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Study: U.S. Firms Accelerate Cash Hoarding in 3Q16, Likely Due to Geopolitical Uncertainty

AFP October 2016 Corporate Cash Indicators® reveals companies accumulated short-term corporate cash at a quicker pace during the third quarter of 2016 than in the previous quarter.

Bethesda, Md. -- U.S. businesses show no sign of deploying their cash any time soon, according to the latest Corporate Cash Indicators, a quarterly survey of corporate treasury and finance executives conducted by the Association for Financial Professionals.

AFP began collecting quarterly data in January 2011 and has now collected 24 data sets. See for answers to frequently asked questions. The next set is slated to be published January 30, 2017. For any media queries, please contact Melissa Rawak at

The quarter-over-quarter index surged 11 points to +19, while the year-over-year indicator added 7 points to +21, suggesting that organizations are extremely focused on building their cash reserves. However, the forward-looking indicator measuring expectations for increasing cash during the fourth quarter of 2016 decreased from a reading of +16 to +4, signaling that organizations are going to continue accumulating cash this fall, but at a slower pace than last quarter.

In the first three quarters of 2016, organizations indicated that they planned to accumulate cash during the respective quarter and they have done so, highlighting the cautious approach of organizations to deploying cash. The indicator for short-term investment aggressiveness shed 4 points to a reading of -5 in the third quarter, indicating companies were leaning towards a more conservative approach with their investments. The more conservative posture being adopted could be a result of the shift from prime money funds to Government funds.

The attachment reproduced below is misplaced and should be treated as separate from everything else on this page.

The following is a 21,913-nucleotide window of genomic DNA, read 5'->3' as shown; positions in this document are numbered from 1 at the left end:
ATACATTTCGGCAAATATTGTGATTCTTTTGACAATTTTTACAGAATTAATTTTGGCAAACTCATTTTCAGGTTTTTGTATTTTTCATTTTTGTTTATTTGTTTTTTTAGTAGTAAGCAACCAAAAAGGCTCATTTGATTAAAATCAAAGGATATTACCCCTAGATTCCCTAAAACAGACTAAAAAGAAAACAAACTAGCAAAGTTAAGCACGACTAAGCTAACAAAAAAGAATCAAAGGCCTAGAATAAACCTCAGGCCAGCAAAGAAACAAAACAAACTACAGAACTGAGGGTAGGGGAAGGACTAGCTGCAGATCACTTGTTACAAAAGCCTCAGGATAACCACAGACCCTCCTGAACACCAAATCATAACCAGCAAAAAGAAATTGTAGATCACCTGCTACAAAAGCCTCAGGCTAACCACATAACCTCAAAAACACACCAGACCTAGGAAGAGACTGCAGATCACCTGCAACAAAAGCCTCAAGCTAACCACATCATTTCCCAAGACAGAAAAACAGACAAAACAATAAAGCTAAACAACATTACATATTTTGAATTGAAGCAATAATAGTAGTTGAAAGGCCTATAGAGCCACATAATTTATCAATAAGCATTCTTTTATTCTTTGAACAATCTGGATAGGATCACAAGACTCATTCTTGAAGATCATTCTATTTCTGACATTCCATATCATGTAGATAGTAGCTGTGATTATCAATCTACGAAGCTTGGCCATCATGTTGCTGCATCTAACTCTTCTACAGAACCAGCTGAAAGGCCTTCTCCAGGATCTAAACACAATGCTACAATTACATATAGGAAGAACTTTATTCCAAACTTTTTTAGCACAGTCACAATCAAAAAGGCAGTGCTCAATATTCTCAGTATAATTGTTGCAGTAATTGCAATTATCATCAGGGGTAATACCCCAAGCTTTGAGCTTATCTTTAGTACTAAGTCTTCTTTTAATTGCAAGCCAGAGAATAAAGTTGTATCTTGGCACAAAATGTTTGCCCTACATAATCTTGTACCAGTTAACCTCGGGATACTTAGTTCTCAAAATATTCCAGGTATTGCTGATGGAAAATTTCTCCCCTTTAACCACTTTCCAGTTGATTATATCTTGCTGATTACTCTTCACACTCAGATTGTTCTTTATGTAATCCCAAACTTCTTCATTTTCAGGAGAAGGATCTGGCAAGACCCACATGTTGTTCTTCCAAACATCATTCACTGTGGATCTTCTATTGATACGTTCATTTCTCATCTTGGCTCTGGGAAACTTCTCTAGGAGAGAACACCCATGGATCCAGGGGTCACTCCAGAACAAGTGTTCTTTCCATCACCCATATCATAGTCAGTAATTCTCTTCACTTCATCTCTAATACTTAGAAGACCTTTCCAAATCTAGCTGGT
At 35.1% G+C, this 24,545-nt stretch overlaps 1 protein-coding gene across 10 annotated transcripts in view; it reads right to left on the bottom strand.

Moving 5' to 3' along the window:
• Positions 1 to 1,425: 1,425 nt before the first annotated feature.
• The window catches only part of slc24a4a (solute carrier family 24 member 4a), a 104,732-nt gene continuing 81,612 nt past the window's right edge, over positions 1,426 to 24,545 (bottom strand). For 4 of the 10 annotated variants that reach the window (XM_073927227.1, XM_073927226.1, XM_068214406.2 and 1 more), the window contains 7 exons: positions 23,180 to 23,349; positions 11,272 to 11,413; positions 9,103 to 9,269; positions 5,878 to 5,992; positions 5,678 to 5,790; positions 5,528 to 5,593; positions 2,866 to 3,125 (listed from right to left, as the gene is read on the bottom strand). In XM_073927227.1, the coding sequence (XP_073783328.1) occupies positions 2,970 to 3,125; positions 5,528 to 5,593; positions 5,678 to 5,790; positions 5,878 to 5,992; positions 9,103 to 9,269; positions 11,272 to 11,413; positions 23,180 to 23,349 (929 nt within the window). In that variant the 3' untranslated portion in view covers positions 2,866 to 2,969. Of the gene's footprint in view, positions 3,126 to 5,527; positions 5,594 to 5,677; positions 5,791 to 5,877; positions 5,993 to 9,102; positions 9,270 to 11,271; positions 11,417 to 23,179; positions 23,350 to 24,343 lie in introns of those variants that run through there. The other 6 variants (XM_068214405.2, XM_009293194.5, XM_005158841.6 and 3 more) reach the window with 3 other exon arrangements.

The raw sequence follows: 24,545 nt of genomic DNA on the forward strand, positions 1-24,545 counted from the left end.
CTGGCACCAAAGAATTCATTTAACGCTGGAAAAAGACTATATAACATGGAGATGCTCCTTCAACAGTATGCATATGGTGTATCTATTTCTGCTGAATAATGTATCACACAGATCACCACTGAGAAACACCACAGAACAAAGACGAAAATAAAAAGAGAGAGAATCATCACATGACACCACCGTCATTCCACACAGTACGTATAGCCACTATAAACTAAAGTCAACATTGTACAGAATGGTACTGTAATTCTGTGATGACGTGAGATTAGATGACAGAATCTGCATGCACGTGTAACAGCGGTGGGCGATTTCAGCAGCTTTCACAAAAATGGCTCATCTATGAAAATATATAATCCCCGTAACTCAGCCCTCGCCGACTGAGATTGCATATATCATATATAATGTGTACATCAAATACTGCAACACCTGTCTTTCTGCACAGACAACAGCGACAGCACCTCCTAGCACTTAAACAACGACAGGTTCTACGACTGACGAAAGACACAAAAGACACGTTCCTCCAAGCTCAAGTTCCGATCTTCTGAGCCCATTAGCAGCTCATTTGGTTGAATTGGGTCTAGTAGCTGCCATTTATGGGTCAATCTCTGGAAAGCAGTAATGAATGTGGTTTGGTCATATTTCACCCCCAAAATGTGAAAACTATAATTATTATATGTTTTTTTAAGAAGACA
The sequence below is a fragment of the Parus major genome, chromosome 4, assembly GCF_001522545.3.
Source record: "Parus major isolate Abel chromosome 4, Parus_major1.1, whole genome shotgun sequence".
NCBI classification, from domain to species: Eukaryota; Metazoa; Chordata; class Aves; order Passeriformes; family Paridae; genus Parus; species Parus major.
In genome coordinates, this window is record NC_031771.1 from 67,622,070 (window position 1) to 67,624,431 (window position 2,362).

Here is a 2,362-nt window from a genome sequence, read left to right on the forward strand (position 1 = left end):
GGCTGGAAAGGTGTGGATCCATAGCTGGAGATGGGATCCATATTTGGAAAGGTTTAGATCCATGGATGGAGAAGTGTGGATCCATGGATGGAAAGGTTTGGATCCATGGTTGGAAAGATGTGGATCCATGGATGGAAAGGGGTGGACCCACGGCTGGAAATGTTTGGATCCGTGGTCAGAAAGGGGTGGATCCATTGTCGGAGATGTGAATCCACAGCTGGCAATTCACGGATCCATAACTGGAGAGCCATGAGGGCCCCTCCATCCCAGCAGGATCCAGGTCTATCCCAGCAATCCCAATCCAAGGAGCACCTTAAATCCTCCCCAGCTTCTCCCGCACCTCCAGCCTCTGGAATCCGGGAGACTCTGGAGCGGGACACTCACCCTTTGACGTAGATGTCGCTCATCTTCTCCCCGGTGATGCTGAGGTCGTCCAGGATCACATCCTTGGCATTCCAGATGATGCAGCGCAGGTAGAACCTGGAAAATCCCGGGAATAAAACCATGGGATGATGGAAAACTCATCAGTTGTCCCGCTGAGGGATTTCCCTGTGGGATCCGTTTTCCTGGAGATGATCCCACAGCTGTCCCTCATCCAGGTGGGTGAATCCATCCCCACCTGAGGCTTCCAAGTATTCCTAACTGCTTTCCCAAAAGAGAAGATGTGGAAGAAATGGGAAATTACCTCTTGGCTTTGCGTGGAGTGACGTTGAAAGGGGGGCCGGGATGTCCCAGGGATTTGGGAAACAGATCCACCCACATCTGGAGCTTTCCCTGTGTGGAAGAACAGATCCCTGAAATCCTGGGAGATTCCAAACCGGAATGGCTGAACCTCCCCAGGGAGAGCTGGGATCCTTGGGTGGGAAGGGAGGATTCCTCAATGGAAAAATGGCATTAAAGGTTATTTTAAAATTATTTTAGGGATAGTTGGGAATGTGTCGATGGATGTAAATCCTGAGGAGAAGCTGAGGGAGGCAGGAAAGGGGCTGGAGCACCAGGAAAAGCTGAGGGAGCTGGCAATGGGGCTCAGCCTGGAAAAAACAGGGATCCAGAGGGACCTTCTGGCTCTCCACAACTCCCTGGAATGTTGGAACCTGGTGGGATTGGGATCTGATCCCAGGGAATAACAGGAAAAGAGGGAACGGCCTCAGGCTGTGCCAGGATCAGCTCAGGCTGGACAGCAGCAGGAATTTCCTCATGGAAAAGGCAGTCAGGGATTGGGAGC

Published each fiscal quarter by the Association for Financial Professionals, the AFP CCI measures changes in corporate cash holdings quarter-to-quarter and year-over-year, as well as the expected change in short-term investment and cash accumulation in the coming quarter.

“The October CCI shows that corporates are taking a wait-and-see approach when it comes to cash deployment, likely because of concerns over political uncertainty at home and abroad,” said AFP President and CEO Jim Kaitz. “Absent a strategic priority, organizations are holding on to their cash.”

October 2016 AFP Corporate Cash Indicators®

Change in cash and short-term investment holdings (over past quarter): 3Q16 v. 2Q16 = +19

Change in short-term holdings in the past year: 3Q16 v. 3Q15 = +21

Expected change in cash holdings during 4Q16 = +4

Aggressiveness of short-term investments = -5

The indicators measure recent and anticipated changes in corporate cash balances by calculating increase percentage minus decrease percentage.

Each quarter, AFP asks select senior corporate practitioners representing a broad cross section of U.S. businesses the same questions: whether their company’s short-term holdings increased or decreased in the past year and past quarter; whether investment selections for those holdings changed; and whether they expect cash holdings to increase or decrease in the coming quarter. Participants manage their companies’ cash and short-term investment portfolios and are fully aware of their companies’ liquidity needs and business strategies. Since corporate decisions to grow/shrink the size of cash and short-term investment portfolios reflect their business outlook and direction, changes reported by this broad group of companies are indicators of economic activity.


Headquartered outside Washington, D.C., the Association for Financial Professionals (AFP) is the professional society that represents finance executives globally. AFP established and administers the Certified Treasury Professional and Certified Corporate FP&A Professional credentials, which set standards of excellence in finance. The quarterly AFP Corporate Cash Indicators serve as a bellwether of economic growth. The AFP Annual Conference is the largest networking event for corporate finance professionals in the world.


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